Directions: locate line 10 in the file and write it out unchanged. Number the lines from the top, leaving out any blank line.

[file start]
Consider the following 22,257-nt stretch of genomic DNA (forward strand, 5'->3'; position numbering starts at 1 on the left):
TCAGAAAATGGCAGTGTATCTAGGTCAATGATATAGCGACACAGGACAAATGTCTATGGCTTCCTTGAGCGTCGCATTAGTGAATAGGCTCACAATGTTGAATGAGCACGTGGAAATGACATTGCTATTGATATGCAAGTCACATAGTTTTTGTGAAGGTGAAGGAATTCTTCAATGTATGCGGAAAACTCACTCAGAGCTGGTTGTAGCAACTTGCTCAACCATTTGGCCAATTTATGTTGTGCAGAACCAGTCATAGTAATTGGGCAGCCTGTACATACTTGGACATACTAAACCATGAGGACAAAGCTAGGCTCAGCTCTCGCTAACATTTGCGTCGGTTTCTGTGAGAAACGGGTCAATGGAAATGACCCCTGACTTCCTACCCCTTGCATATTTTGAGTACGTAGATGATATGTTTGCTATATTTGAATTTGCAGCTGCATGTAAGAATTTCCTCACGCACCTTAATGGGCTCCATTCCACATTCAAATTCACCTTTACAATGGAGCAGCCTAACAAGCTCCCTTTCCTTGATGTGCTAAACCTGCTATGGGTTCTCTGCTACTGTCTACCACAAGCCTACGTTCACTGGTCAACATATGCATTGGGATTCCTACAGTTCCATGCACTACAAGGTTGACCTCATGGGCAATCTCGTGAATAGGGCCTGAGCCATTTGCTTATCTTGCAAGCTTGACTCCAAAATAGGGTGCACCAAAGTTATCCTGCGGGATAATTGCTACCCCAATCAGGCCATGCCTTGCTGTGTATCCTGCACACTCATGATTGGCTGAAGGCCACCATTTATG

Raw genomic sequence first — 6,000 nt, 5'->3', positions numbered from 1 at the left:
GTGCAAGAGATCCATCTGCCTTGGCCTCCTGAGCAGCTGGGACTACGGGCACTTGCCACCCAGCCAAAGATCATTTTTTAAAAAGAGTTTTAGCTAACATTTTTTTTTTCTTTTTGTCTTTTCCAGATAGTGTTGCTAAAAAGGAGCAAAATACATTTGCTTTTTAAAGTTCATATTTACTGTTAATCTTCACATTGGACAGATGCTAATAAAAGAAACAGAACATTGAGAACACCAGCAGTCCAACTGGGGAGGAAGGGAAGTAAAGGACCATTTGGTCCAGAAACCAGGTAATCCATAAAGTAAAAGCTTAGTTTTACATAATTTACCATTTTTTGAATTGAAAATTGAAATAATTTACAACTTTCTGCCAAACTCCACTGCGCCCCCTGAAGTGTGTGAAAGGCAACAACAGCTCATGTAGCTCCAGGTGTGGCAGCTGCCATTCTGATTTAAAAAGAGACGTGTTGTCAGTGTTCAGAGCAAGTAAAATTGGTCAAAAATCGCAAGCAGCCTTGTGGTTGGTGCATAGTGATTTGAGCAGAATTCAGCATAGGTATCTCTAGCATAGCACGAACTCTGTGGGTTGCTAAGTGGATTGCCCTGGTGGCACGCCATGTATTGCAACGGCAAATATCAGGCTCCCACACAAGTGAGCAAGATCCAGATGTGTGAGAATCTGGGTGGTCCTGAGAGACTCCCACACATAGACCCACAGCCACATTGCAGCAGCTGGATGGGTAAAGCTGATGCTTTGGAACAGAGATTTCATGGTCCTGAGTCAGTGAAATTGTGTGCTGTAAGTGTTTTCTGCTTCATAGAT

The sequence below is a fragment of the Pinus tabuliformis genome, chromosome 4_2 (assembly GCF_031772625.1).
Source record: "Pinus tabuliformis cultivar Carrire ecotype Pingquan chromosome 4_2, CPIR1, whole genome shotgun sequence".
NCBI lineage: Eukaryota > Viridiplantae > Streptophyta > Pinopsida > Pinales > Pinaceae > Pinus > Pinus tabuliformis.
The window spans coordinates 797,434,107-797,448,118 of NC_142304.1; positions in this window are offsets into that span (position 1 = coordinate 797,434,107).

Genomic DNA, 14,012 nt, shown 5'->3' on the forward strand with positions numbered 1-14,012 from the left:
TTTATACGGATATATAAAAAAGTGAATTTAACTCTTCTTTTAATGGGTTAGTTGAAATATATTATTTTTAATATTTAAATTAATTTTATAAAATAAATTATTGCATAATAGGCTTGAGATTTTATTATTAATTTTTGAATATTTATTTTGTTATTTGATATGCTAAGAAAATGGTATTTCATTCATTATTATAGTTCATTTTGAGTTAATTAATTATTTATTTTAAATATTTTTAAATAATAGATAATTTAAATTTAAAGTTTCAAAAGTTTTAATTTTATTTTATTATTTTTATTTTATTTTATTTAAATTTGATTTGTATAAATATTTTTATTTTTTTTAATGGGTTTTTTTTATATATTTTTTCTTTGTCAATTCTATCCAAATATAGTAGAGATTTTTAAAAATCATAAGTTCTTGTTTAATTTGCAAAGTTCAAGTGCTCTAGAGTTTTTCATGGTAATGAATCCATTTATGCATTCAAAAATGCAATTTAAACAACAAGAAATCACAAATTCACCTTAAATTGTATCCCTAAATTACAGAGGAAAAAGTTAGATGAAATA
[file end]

TTTATACGGATATATAAAAAAGTGAATTTAACTCTTCTTTTAATGGGTTAGTTGAAATATATTATTTTTAATATTTAAATTAATTTTATAAAATAAATTATTGCATAATAGGCTTGAGATTTTATTATTAATTTTTGAATATTTATTTTGTTATTTGATATGCTAAGAAAATGGTATTTCATTCATTATTATAGTTCATTTTGAGTTAATTAATTATTTATTTTAAATATTTTTAAATAATAGATAATTTAAATTTAAAGTTTCAAAAGTTTTAATTTTATTTTATTATTTTTATTTTATTTTATTTAAATTTGATTTGTATAAATATTTTTATTTTTTTTAATGGGTTTTTTTTATATATTTTTTCTTTGTCAATTCTATCCAAATATAGTAGAGATTTTTAAAAATCATAAGTTCTTGTTTAATTTGCAAAGTTCAAGTGCTCTAGAGTTTTTCATGGTAATGAATCCATTTATGCATTCAAAAATGCAATTTAAACAACAAGAAATCACAAATTCACCTTAAATTGTATCCCTAAATTACAGAGGAAAAAGTTAGATGAAATA